Deputy Inspector General of Police Tan Sri Noor Rashid Ibrahim told Malaysia's Star that officers are still looking for "several more" suspects.

There is speculation Kim Jong-nam was targeted on the orders of his younger brother, the North Korean dictator.

Malaysian police say the 45-year-old was ambushed while waiting for a flight to Macau.

Kim told medical workers that heɽ been sprayed with a chemical, similar to previous attacks with poison-tipped pens linked to North Korean assassins.

A US government source said America strongly believes North Korean agents carried out the killing.

CCTV camera shows the woman looks like Korean . She fled the scene with another woman by taxi : Sinchew reported quoting Salleh @yunsukCNA

&mdash Melissa Goh (@MelGohCNA) February 14, 2017

According to the dead man's travel document, he was 'Kim Chol' born June 10, 1970, but police confirmed he was actually Kim Jong-nam born May 10, 1971.

The playboy has been known to forge travel documents in the past.

In 2011, he was caught trying to enter Japan using a false passport, but he insisted he was planning to visit Tokyo Disneyland.

Spokesman of South Korea’s governing Liberty Korea Party, Kim Myung-yeon, said the killing of Kim Jong-nam was a "naked example of Kim Jong-un’s reign of terror".

Since taking power in late 2011, Kim Jong-un has executed or purged a slew of high-level government officials.

Mark Tokola, vice president at the Korea Economic Institute in Washington, said it would be surprising if Kim Jong-nam was not killed on the orders of his brother, given that North Korean agents have reportedly tried to assassinate Kim Jong-nam in the past.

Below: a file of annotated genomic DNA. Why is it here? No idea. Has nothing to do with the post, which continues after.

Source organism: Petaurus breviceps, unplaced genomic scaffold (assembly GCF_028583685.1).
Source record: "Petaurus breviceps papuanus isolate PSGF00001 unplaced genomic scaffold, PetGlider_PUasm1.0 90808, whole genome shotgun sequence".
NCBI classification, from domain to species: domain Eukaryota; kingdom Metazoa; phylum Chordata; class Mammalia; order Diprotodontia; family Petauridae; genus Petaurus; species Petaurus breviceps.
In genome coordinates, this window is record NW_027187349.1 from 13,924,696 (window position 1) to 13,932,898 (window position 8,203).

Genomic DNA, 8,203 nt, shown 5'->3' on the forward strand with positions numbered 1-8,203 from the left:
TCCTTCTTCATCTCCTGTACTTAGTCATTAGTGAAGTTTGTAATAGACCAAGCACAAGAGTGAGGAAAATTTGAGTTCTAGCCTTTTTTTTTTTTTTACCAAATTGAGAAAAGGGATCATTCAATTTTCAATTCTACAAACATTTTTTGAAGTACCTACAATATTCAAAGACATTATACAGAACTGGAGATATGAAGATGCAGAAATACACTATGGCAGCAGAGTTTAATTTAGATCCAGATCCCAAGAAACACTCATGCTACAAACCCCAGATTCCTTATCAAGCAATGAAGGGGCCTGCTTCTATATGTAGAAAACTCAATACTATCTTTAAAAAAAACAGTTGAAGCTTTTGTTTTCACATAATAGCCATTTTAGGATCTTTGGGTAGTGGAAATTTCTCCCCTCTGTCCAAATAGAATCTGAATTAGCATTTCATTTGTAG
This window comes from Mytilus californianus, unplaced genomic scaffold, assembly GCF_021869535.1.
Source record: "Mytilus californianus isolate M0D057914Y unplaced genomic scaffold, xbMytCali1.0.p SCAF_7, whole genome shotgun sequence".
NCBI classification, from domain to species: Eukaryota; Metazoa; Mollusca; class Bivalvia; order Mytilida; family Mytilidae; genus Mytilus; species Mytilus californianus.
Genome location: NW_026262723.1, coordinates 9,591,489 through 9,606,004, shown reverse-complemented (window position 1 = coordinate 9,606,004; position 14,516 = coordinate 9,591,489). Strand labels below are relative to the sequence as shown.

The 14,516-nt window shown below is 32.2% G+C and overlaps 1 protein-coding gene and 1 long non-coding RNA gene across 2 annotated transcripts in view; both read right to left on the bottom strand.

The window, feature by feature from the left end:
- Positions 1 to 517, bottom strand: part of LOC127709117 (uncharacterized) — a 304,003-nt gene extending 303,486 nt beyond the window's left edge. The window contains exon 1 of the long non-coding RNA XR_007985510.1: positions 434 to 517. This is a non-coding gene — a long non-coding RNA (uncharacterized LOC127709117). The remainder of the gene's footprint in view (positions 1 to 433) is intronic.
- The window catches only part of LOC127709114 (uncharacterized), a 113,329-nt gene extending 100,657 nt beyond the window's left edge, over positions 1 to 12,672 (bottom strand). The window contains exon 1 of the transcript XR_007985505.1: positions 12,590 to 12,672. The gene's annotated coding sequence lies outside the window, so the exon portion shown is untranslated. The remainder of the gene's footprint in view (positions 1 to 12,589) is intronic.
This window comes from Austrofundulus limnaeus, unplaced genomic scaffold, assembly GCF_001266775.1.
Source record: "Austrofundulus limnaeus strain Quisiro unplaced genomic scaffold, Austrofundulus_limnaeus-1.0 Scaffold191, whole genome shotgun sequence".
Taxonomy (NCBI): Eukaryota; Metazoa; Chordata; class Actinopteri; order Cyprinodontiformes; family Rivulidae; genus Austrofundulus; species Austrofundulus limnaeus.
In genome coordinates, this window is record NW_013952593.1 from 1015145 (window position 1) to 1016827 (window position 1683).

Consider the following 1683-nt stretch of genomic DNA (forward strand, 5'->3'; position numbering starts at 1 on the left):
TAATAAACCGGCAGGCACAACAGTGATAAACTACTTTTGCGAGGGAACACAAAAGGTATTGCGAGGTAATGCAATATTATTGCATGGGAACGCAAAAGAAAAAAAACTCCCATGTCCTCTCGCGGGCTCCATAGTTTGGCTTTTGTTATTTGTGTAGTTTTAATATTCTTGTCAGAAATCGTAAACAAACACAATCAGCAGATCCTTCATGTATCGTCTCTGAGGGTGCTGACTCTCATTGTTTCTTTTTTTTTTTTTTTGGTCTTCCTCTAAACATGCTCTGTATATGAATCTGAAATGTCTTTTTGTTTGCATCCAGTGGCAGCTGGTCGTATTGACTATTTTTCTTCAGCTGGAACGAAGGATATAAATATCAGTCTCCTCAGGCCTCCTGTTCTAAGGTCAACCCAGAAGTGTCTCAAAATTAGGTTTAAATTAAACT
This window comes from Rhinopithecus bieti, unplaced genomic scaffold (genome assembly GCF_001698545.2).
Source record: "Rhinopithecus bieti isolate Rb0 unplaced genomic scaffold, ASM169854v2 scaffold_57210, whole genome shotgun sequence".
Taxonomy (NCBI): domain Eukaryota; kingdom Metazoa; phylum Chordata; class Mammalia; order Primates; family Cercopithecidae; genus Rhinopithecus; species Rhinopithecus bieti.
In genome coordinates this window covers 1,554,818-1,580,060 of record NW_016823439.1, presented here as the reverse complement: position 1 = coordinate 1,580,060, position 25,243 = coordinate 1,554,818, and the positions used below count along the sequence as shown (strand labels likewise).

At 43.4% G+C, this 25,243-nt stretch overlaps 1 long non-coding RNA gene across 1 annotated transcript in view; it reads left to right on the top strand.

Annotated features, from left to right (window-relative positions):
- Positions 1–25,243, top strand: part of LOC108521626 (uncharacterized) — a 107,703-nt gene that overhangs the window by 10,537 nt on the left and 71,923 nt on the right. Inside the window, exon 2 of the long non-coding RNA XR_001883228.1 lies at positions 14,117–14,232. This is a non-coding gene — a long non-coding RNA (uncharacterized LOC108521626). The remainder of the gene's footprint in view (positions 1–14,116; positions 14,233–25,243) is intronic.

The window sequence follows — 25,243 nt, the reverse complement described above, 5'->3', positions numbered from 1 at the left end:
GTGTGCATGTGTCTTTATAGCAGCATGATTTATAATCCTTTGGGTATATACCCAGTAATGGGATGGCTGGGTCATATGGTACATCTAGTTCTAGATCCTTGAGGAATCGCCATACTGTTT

"It seems probable that the motivation for the murder was a continuing sense of paranoia on the part of Kim Jong-un, which may be a well-placed paranoia," Tokola said.

Although there was scant evidence that Kim Jong-nam was plotting against the North Korean leader, he provided an alternative for North Koreans who would want to depose his brother.

There has long been speculation that China has been protecting Kim Jong-nam as a potential future North Korean leader if anything happened to Kim Jong-un.

He went into hiding in Malaysia after the execution of his uncle Jang Song-thaek in 2014.

He is the son of Song Hye-rim, an actress believed to have been a mistress of Kim Jong-il, who reportedly died in Moscow in 2012.

A source claimed a North Korean agent tried to assassinate Kim Jong-nam in Macau in 2011 but failed.

Afterwards he sent a letter to Jong-un saying "Please spare me and my family", according to Kim Byung-Kee, a member of the South Korean parliamentary intelligence committee, speaking at a press briefing.

He added: "It also said 'We have nowhere to go. we know that the only way to escape is suicide'."

In 2014 Kim Jong-nam, who hit the headlines for his gambling and playboy lifestyle, was seen eating spaghetti bolognese at an Italian restaurant in Jakarta, the capital of Indonesia.